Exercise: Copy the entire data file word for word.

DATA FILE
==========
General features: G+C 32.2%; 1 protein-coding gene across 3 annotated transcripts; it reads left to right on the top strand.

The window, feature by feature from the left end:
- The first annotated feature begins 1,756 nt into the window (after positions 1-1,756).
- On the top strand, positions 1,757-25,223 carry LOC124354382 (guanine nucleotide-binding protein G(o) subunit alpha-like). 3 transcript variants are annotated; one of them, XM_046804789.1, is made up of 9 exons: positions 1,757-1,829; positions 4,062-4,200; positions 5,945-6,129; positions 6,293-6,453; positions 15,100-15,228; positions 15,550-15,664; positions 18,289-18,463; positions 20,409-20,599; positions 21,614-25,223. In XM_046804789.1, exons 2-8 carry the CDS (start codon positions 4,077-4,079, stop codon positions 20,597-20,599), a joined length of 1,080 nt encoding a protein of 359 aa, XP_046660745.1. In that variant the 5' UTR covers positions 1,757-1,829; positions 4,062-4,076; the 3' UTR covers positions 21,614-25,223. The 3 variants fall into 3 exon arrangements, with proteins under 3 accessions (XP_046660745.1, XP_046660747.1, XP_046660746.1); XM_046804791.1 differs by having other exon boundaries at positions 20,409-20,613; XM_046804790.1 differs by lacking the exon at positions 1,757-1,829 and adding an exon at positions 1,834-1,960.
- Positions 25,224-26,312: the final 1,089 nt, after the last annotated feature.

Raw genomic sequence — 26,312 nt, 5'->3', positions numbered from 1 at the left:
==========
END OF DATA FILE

General features: G+C 32.2%; 1 protein-coding gene across 3 annotated transcripts; it reads left to right on the top strand.

The window, feature by feature from the left end:
- The first annotated feature begins 1,756 nt into the window (after positions 1-1,756).
- On the top strand, positions 1,757-25,223 carry LOC124354382 (guanine nucleotide-binding protein G(o) subunit alpha-like). 3 transcript variants are annotated; one of them, XM_046804789.1, is made up of 9 exons: positions 1,757-1,829; positions 4,062-4,200; positions 5,945-6,129; positions 6,293-6,453; positions 15,100-15,228; positions 15,550-15,664; positions 18,289-18,463; positions 20,409-20,599; positions 21,614-25,223. In XM_046804789.1, exons 2-8 carry the CDS (start codon positions 4,077-4,079, stop codon positions 20,597-20,599), a joined length of 1,080 nt encoding a protein of 359 aa, XP_046660745.1. In that variant the 5' UTR covers positions 1,757-1,829; positions 4,062-4,076; the 3' UTR covers positions 21,614-25,223. The 3 variants fall into 3 exon arrangements, with proteins under 3 accessions (XP_046660745.1, XP_046660747.1, XP_046660746.1); XM_046804791.1 differs by having other exon boundaries at positions 20,409-20,613; XM_046804790.1 differs by lacking the exon at positions 1,757-1,829 and adding an exon at positions 1,834-1,960.
- Positions 25,224-26,312: the final 1,089 nt, after the last annotated feature.

Raw genomic sequence — 26,312 nt, 5'->3', positions numbered from 1 at the left: